JIM LEHRER: Mr. Secretary, welcome.
PAUL O'NEILL: Thank you.
JIM LEHRER: How did we get to this situation today, where the president of the United States is calling on the leaders of American business to stop cheating, to stop stealing, and stop lying?
PAUL O'NEILL: Well, I think we got here with some famous cases that have developed over the last few months, and with a sense on our part, and the president said for himself, that the number of these cases, count however many you want, 20 or 30 or so, have created the sense that it's very questionable that you can trust the information that's being provided by companies.
And so the president is saying we need to take action so that people can count on what's said to them. And in a way, this is closing loopholes that I think for most of us, we didn't know there were loopholes. When I was CEO of ALCOA, it never occurred to me…
JIM LEHRER: For 13 years you were CEO.
PAUL O'NEILL: Right. When I went there, I called in the chief financial officer and the comptroller and I said to them, "I don't want to ever be accused of or guilty of managing earnings", that is to say making earnings that that they really aren't as a consequence of operations. It never occurred to me that that isn't what all CEOs do, that they give instructions to their staff that we're going to run a value-based place. But it's clear from the number of cases we've had that people had a different idea about what was all right to do. And so we need to close the loopholes off so there is no ambiguity.
JIM LEHRER: But the president himself just said it isn't just closing loopholes. It's in the mind. It's an attitude. Do you detect that attitude as well as the president?
PAUL O'NEILL: Well, it's clear that we've had 10s and 20s and 30s of these cases and that suggests that there are people who don't understand the difference between right and wrong and we need to spell it out more clearly, what is right and what is wrong and what the consequences are of doing wrong.
JIM LEHRER: The president also said that there are more of these scandals hiding in corporate America. What kind of scandals? What is he talking about?
PAUL O'NEILL: Well, I'll tell you, I think we are going to find out Chairman of the SEC, Harvey Pitt has issued an order to of what is basically a thousand of the largest companies in the land, saying to the CEOs and chief financial officers, at your next filing which is required under the law and regulation, after the middle of August, you must certify that everything you reported in the previous 12 months is true and that you certify its veracity.
And we are going to find out because I don't think there are many CEOs and chief financial officers that, with this new regime of finding people who are abusers of their trust and responsibility, tracking them down, putting them in the slammer, I don't think many people are going to take the risk of certifying something that, on reflection, is not true. And so if we are going to have a flurry of additional cases, I suspect it will come as people are required to make these new certifications to the SEC.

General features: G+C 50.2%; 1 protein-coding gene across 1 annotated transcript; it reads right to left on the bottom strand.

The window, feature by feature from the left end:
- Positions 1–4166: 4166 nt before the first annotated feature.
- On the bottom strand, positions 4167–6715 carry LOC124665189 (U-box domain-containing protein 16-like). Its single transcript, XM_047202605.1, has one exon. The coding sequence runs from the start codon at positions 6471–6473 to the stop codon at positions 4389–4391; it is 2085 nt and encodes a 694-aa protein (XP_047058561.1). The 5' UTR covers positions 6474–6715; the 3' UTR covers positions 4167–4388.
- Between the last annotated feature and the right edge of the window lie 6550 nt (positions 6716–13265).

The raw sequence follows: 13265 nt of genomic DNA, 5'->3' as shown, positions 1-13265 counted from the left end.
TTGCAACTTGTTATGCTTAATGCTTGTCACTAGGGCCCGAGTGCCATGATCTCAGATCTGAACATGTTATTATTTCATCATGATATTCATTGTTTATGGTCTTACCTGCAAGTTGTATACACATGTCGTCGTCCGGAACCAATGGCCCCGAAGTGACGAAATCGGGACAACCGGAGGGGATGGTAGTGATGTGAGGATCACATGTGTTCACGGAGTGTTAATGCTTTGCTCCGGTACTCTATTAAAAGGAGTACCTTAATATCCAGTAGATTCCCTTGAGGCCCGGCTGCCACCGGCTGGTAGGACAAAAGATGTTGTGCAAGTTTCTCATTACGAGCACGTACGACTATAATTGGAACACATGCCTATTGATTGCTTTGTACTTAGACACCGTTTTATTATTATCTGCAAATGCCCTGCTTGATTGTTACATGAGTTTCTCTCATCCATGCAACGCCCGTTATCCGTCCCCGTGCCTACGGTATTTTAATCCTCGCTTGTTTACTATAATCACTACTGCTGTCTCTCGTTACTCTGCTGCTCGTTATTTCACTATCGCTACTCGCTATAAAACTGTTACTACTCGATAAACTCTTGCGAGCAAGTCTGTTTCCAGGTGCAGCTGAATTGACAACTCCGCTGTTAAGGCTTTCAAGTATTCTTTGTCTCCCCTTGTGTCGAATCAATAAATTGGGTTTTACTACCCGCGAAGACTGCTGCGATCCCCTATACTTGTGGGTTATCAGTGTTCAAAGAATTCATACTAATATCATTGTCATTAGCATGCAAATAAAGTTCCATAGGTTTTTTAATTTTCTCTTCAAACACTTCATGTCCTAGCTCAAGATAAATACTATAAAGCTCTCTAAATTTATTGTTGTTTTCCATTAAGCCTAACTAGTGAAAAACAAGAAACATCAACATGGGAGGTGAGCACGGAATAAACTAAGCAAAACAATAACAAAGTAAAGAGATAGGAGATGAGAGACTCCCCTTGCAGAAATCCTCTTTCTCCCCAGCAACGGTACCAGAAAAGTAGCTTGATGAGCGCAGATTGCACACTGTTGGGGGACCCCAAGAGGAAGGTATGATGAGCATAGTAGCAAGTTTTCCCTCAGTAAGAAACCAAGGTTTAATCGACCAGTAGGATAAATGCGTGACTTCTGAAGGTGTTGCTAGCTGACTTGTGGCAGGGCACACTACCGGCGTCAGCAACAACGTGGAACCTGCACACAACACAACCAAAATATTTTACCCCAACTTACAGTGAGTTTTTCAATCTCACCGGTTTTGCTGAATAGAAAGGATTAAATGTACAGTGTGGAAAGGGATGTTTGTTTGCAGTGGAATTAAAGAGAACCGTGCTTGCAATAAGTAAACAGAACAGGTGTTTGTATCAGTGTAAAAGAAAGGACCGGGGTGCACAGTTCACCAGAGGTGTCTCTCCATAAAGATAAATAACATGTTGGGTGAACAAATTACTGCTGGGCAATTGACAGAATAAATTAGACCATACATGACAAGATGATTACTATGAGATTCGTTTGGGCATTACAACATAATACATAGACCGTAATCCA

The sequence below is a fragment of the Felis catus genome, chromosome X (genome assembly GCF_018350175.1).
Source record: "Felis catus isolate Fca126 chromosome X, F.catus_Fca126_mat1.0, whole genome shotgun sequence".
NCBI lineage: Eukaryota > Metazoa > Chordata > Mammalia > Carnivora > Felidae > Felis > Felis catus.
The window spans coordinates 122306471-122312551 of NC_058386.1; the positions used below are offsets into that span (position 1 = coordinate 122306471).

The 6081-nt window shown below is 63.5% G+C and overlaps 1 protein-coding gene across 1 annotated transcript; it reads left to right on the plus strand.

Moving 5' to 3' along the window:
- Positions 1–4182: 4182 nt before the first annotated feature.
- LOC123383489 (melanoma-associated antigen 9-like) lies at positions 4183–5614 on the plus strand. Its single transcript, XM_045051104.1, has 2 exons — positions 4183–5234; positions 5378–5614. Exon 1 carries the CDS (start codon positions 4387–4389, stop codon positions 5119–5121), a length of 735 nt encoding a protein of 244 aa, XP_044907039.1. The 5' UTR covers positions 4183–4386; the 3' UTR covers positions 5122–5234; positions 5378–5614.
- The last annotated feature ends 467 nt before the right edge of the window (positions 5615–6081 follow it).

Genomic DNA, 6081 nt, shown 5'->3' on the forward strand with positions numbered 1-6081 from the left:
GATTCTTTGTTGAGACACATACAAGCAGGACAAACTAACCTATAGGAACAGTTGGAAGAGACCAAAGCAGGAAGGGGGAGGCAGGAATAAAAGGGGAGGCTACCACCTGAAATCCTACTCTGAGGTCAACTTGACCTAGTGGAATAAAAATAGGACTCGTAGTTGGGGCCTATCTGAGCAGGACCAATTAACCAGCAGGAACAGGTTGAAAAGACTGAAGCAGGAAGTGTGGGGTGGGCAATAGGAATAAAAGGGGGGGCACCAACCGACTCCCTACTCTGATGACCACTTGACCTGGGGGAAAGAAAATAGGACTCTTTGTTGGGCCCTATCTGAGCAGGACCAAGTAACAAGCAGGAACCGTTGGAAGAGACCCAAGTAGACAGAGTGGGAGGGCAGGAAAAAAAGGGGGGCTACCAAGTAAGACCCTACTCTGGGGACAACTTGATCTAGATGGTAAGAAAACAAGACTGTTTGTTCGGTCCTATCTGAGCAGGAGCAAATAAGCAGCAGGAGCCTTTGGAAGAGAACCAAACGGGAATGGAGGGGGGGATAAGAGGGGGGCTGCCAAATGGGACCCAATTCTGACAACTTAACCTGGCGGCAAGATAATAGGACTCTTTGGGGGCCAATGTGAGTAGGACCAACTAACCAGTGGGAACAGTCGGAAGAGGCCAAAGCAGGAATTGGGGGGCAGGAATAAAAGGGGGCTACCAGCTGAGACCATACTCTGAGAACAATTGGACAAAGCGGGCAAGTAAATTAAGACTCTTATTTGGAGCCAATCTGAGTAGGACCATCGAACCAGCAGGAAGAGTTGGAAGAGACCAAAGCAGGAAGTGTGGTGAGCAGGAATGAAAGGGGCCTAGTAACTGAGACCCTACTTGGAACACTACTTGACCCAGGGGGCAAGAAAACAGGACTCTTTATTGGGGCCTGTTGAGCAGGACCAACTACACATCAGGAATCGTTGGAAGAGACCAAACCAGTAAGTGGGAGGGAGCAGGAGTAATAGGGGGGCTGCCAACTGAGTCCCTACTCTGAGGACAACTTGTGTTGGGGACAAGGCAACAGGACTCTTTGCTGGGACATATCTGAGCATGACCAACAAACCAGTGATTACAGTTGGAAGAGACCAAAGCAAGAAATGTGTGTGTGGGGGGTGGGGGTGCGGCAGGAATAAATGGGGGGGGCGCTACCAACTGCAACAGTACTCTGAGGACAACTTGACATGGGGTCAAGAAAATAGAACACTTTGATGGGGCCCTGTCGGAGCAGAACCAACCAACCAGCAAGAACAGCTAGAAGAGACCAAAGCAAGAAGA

JIM LEHRER: And that will be, as you say in August--
PAUL O'NEILL: After the middle of August and for the next six weeks or so companies are going to be making these, in effect, re-certifications to the SEC, and I think people who have got any doubt are going to come clean.
JIM LEHRER: What does your experience, your knowledge, and your gut tell you about how many of these are still to come?
PAUL O'NEILL: Well, I think we're going to see a dwindling stock of these things coming forward. You know, the case that was presented yesterday, the MERCK case, where there's no misstatement of earnings, but they followed an accounting practice of booking revenues that were really not revenues to them, but co-payments to pharmacies.
It misstates revenues and that's not a great thing, but it's not the same as misstating earnings and misleading the real value creation ability of a corporation. I think that case illustrates that what we are going to begin seeing now are offshoots of real abuses and we'll see what one might characterize as questionable practices rather than fraud and direct abuse of responsibility. That's my guess.
JIM LEHRER: The implication to the non-business types who have been watching these scandals come out one after another, of all kinds now, is that this must have been-- this must be very easy to get away with. In other words, these corporate financial officers and CEOs assumed they were going to get away with this or clearly they wouldn't have done it. Based on your experience on the inside, wouldn't it have been easy for you to have done the same thing and probably gotten away with it?
PAUL O'NEILL: Well, in your question is the presumption that I don't agree with, which is the way we get our system to work right is to have hoards of auditors and financial police and, you know, inspectors and the rest of that. Our system depends on what the president said; it depends on the integrity of people who are given large responsibility and authority with an expectation that they can be trusted. What we found is there are some people who can't measure up to that, have not measured up, and in fact that we haven't apparently been clear enough to people about what is right and wrong and apparently we haven't had severe enough penalties so that if people make a calculated risk that they're going to do something that they know or suspect could be wrong, they're going to go spend ten years in jail.